The U.S. shouldn’t try to “catch up” with China, argues Yong Zhao in Who’s Afraid of the Big Bad Dragon: Why China Has the Best (and Worst) Education System in the World.
China’s test-obsessed, authoritarian schools aren’t a model, says Zhao, who was raised in China and is now a University of Oregon education professor.
Shanghai students ranked at the top in the Program for International Student Assessment, or PISA, test twice in a row.
But the Chinese system “ignores children’s uniqueness, interests and passion, which results in homogenization,” Zhao tells the New York Times. “It forces them to spend almost all the time preparing for tests, leaving little time for social and physical activities.”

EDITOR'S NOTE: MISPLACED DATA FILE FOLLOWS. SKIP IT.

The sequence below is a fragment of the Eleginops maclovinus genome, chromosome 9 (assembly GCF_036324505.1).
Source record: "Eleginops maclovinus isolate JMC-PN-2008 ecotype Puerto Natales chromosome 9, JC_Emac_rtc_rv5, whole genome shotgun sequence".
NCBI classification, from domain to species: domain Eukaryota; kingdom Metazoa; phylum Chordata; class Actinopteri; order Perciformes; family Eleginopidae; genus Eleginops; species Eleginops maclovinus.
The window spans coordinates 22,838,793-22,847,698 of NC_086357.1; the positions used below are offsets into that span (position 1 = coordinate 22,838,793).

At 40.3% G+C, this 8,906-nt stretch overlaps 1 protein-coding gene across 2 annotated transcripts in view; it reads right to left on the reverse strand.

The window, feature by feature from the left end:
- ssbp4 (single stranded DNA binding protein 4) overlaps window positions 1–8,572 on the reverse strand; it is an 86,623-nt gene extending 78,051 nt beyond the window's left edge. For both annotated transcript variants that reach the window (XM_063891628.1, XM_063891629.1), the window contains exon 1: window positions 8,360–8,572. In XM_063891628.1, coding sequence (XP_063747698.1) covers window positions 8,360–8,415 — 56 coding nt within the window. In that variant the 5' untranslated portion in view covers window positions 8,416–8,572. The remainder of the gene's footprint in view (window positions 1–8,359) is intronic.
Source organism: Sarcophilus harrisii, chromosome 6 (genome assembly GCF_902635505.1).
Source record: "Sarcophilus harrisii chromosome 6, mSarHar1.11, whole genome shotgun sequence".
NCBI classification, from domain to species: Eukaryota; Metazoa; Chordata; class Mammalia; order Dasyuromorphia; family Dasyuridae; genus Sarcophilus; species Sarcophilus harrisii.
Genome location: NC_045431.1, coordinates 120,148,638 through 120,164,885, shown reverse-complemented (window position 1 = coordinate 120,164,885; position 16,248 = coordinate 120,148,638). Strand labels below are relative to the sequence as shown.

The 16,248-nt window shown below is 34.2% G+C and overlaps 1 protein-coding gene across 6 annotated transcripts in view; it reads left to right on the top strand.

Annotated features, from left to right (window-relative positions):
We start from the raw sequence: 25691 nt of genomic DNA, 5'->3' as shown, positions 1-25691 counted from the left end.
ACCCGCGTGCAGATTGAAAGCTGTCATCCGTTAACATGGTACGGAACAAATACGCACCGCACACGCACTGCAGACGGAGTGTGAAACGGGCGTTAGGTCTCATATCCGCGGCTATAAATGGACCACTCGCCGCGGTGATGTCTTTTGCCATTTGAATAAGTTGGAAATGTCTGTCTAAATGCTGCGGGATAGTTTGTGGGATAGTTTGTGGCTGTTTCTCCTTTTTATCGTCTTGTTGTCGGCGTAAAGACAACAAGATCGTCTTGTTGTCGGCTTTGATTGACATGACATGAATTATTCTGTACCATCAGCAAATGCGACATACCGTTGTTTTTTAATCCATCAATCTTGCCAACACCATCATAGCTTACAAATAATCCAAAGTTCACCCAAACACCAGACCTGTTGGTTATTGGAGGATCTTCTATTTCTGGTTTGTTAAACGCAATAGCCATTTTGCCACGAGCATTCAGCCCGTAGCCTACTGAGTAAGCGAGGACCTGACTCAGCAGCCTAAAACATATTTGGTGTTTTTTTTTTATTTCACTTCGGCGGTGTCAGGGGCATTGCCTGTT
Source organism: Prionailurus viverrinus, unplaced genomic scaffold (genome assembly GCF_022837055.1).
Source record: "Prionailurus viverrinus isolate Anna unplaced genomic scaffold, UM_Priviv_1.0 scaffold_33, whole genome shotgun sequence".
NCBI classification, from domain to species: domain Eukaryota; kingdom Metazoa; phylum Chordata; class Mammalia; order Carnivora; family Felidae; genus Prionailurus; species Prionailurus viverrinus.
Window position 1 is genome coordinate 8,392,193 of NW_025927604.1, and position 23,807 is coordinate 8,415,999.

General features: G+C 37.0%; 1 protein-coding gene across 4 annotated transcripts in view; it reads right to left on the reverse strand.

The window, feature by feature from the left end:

U.S. schools are following China’s example by becoming “more centralized, standardized and test-driven,” says Zhao.
Finnish schools “let down” two-thirds of students, according to Maarit Korhonen, a primary teacher. Those who aren’t academically minded and don’t do well on exams are “thrown away,” writes Korhonen in Herää, Koulu! (Wake Up, School!) There’s little to challenge the talented, she adds.
Finland’s top PISA scores have led to complacency, charges Korhonen.